Although it’s backed by the politically significant state auditor, the Mississippi Press Association is feeling pretty confident about the eventual demise of HB 1131, which allows government units to publish all notices on a “free, publicly accessible, official government website” instead of a newspaper. The bill was pushed way down on the House calendar last week, according to Executive Director Layne Bruce, who thinks it’s unlikely to surface before the crossover deadline passes later this week. The Senate companion is already dead, so momentum is in MPA’s favor.
A hearing was held yesterday on SB 877, which moves foreclosure notices to the websites of law firms serving as mortgage trustees in this non-judicial foreclosure state. It’s almost identical to a bill that remained bottled up in the same committee last year; the only difference is fees charged for notices under SB 877 aren’t capped by the “regular local classified advertising rate of newspapers authorized to carry legal publications in that county.” The committee took no action on the bill, which continues to be promoted by two local law firms that testified in its favor. The Missouri Press Association remains optimistic that it will be defeated. Newspapers in Missouri will also have to contend again this year with SB 580, which moves all public notice to a website maintained by the secretary of state. (An identical bill was introduced last year as SB 47.)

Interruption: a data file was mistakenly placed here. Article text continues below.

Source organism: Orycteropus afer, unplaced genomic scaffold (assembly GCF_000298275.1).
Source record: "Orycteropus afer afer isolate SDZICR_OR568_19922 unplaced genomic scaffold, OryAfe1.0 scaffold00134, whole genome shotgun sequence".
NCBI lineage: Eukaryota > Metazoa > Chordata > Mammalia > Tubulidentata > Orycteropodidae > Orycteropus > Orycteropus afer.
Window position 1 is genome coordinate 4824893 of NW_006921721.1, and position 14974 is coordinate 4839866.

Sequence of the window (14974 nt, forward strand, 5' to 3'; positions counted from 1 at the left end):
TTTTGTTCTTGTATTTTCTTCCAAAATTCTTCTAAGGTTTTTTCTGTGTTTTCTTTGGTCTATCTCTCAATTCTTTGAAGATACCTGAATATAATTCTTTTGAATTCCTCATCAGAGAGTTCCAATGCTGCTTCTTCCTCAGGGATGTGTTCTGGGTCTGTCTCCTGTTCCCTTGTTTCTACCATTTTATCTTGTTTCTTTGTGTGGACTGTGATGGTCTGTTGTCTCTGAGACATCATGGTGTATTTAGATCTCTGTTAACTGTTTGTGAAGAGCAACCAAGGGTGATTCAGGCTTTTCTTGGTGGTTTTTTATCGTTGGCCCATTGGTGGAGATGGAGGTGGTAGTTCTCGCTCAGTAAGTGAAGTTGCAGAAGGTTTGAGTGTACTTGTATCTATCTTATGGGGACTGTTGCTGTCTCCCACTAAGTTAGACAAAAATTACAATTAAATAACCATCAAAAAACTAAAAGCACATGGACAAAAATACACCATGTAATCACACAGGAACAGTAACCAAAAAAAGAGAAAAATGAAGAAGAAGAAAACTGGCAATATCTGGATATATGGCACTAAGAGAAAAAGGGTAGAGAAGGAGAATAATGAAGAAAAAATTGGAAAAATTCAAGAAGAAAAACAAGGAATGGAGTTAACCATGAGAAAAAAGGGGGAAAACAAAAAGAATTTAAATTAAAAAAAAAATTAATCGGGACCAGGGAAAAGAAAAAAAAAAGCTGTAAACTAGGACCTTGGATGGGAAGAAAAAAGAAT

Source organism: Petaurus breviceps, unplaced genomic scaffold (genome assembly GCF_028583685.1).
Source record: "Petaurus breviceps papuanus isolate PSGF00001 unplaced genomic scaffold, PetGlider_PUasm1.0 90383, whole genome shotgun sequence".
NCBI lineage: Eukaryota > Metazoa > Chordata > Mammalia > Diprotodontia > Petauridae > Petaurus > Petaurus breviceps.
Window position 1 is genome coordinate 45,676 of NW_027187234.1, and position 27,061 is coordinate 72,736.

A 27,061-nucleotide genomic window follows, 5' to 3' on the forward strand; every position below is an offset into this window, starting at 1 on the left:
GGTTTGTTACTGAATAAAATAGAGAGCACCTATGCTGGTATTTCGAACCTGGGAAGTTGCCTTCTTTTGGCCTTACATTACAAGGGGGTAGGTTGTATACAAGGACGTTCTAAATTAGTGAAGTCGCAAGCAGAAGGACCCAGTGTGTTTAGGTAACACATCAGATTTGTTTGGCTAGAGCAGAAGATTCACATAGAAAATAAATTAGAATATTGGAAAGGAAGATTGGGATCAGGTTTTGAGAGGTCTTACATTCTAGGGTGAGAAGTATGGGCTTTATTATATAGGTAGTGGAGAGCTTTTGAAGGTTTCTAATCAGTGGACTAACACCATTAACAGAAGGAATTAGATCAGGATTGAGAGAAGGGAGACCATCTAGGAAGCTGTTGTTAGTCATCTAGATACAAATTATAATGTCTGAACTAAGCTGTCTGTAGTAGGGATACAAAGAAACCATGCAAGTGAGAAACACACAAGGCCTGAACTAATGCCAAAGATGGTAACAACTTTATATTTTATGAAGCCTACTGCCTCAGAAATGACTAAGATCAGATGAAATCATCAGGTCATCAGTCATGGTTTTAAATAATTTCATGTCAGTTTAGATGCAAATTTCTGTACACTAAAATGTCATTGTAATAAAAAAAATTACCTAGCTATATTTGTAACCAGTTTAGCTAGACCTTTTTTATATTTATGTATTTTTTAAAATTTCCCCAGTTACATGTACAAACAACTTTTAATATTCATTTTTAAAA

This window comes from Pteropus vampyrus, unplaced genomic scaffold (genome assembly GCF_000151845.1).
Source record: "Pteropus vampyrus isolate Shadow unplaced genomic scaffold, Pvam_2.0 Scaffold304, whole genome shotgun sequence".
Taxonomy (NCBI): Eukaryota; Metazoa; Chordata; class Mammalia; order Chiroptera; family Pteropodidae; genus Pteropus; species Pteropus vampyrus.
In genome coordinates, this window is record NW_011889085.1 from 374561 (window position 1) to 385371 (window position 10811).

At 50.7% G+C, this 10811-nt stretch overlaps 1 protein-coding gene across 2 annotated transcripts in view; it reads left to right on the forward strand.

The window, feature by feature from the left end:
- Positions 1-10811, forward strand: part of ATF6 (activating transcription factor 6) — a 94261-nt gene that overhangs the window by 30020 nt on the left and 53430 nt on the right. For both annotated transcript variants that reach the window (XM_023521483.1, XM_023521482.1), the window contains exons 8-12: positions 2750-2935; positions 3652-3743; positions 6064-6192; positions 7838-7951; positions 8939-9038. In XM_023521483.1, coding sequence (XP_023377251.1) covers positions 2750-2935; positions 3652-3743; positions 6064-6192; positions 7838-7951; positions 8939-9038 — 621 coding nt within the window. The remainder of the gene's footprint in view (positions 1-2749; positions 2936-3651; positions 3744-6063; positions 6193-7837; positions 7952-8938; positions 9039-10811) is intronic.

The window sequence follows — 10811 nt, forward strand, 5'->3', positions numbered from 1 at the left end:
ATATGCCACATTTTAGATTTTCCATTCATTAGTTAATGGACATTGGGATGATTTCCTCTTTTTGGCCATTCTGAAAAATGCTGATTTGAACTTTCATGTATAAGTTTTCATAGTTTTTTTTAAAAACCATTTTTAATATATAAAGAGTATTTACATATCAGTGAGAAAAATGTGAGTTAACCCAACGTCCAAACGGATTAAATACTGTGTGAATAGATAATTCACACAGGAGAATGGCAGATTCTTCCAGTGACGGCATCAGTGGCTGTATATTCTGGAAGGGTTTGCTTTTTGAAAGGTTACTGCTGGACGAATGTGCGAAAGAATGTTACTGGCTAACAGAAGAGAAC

Two House bills that would have allowed many municipalities in the state to publish notices on government websites were defeated last week on an 11-1 vote after a committee hearing in which representatives of the South Dakota Newspaper Association testified against the bills. Despite the lopsided vote, SDNA Executive Director David Bordewyk raised a red flag in a note to his board.